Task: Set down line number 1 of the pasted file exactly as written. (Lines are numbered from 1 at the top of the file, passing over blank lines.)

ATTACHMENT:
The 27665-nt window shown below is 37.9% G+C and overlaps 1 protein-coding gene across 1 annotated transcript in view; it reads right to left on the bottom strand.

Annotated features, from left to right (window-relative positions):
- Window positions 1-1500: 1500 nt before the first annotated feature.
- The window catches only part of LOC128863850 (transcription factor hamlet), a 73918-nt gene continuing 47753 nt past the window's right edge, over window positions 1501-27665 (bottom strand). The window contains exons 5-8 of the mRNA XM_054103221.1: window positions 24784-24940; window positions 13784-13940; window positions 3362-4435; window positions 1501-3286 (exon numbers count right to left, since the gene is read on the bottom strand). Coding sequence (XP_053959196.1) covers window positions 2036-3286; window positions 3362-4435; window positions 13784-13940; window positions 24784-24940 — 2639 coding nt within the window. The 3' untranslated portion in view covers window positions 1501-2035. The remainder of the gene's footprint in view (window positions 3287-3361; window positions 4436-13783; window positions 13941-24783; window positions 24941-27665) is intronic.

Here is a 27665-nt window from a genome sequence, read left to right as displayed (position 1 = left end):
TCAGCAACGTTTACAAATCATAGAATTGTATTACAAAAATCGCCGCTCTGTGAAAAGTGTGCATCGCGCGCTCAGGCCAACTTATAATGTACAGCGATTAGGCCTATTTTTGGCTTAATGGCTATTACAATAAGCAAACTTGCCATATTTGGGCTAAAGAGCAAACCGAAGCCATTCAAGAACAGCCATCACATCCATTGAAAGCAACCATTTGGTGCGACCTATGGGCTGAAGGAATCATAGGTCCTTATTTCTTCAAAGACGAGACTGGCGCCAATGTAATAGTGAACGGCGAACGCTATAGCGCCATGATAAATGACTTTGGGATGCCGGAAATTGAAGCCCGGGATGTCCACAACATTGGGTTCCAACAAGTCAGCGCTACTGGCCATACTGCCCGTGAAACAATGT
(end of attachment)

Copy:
The 27665-nt window shown below is 37.9% G+C and overlaps 1 protein-coding gene across 1 annotated transcript in view; it reads right to left on the bottom strand.